how to treat employees

How you treat your employees is how they’ll treat your clients

How do you get the best from your employees, keep them engaged and maintain staff morale? You can throw money at the constantly moving target that is employee satisfaction, but that can irritate your investors and bankrupt your company. Equally, you could ignore employee satisfaction, telling your teams that they should be happy to have a job; an approach that also carries risk of affecting staff motivation.

Maintaining healthy relationships within a business is one of the most important parts of company life. People that feel like they are listened to are more likely to be engaged with the company and in turn more likely to go above and beyond their contracted hours when needed.

Here are four simple pieces of advice that can help make sure that employee motivation is valued and contribution is recognised and appreciated.

1. Listen to their opinions

There are many different types of company out there: one-man-bands, partnerships, start-ups with nebulous rosters of freelancers, SMEs, national retail organisations and supra-national conglomerates…

Each has a very different dynamic and the way that information reaches the leadership changes from organisation to organisation.

If you are small and agile, information generally moves up the chain quickly, but larger organisations can face more of a challenge. This is particularly true when team leaders are working hard and potentially don’t have time to digest the importance of a throw-away comment by a subordinate during the hubbub of a team meeting.

There is a way around this however. Survey systems are relatively simple to set up and the current generation can provide a great deal of insight without a massive need for manual analysis. This makes them a very cost-effective tool to show that your organisation is paying attention to the needs of the employee.

2. Show staff you are listening, working and progressing

Whether you implement a regular survey, an occasional survey or stick with an informal feedback process, you need to be showing your employees that you are listening and responding to the challenges that they face and the issues they have. You have to accept that some of the comments will be pie-in-the-sky: Marco Pierre White is very unlikely to want to lend his expertise to the staff canteen and not everyone in the company needs a MacBook Pro but you do need to at least acknowledge their suggestions.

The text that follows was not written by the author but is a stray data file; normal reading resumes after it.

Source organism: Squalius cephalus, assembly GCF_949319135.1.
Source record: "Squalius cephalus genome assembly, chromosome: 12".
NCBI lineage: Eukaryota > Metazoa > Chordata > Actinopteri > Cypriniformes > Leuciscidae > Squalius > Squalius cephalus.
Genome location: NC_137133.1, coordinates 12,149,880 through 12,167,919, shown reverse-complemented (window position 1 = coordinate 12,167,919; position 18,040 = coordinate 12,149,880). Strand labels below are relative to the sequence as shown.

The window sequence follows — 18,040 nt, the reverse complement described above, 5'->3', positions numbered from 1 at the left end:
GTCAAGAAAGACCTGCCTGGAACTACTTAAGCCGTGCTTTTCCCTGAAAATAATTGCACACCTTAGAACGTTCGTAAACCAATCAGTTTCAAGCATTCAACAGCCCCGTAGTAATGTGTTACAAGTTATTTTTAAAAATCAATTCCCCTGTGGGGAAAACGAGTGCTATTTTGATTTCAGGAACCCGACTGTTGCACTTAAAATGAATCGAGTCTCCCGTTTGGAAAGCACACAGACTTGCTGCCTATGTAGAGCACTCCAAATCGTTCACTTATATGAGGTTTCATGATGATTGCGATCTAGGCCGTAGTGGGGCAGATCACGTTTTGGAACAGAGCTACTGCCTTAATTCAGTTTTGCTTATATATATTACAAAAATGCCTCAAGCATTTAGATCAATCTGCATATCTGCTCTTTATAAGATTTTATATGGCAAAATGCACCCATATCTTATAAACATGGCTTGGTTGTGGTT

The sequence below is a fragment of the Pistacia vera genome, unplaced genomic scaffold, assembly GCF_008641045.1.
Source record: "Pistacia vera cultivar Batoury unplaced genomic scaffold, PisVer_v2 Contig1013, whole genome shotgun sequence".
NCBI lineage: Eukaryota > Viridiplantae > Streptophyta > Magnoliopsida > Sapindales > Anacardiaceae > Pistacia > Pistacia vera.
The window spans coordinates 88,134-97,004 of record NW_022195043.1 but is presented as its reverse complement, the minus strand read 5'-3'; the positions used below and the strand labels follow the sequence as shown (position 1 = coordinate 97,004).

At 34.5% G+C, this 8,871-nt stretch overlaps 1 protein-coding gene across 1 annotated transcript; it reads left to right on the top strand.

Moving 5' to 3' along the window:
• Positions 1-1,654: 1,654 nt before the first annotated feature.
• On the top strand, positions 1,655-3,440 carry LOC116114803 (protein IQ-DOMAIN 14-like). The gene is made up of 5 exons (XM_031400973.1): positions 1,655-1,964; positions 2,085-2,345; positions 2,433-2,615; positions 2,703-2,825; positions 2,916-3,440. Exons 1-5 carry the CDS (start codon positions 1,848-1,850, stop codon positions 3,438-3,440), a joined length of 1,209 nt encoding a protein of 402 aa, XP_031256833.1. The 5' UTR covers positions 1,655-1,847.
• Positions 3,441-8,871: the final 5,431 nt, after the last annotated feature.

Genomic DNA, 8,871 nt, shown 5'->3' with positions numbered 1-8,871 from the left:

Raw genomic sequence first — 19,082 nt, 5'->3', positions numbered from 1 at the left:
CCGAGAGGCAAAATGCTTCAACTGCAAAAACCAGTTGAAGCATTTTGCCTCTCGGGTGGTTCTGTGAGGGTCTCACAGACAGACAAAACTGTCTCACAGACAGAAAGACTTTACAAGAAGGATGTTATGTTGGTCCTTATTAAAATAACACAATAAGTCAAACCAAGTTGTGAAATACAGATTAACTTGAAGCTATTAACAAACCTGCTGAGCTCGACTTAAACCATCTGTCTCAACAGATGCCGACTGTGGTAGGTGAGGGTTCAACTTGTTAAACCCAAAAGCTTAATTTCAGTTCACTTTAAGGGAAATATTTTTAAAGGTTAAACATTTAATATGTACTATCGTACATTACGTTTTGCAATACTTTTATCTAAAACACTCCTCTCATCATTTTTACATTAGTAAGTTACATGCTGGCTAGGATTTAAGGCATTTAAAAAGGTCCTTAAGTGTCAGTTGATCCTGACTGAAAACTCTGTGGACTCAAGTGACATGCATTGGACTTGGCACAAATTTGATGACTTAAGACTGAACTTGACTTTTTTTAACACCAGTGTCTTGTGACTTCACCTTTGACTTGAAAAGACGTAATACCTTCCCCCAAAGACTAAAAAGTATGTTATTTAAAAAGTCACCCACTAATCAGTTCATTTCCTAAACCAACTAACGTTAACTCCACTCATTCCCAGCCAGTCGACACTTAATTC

When it’s a big project like the overhaul of an IT system, keeping your employees informed about progress is genuinely important but it’s amazing how often it’s overlooked. Most people will accept that a Q4 2017 target for delivery may well slip into Q1 2018 if you are going to get it right, but if you can keep them informed at least they’ll know that progress is being made.

It doesn’t need to be much, a quarterly information bulletin put out on the company intranet or a note that can cascade down the management chain, will have a positive impact.

3. Remember that management is tact and diplomacy

There are many ways that an employee can help a business and different tasks suit different mind-sets. A business that simply focuses on bringing through one type of person is likely to quickly become inflexible, and inflexibility may not be conducive to longevity in this fascinating economic epoch.

Making sure that all employees understand that all contributions are welcome (within reason) and that managers have the tact to deal with pie-in-the-sky ideas sensitively and fairly is an important part of maintaining employee motivation.

Equally important is ensuring that good ideas are acknowledged, acted on and that people are rewarded for their contributions.

4. Match the reward to the employee

On the subject of staff rewards, it is vital that anything offered is something that the employee genuinely wants. Some people love to get a framed certificate as a thank-you, some people would rather have the equivalent in coffee vouchers and some would rather have a contribution to the sponsorship for that ambitious charity run they’ve signed up to.

Everybody is different and everybody wants to be rewarded in different ways. If a business is going to ensure it’s a genuinely rewarding place to spend a large proportion of your day and become a place where the best and the brightest will spend a fair chunk of their working lives, then it needs to treat employees as individuals when it’s rewarding their success.

In the end, in any type of business how you treat your employees is how they’ll treat your customers. And if your employees are happy, they are more likely to keep your customers happy, and if your customers are happy, they are more likely to keep coming back.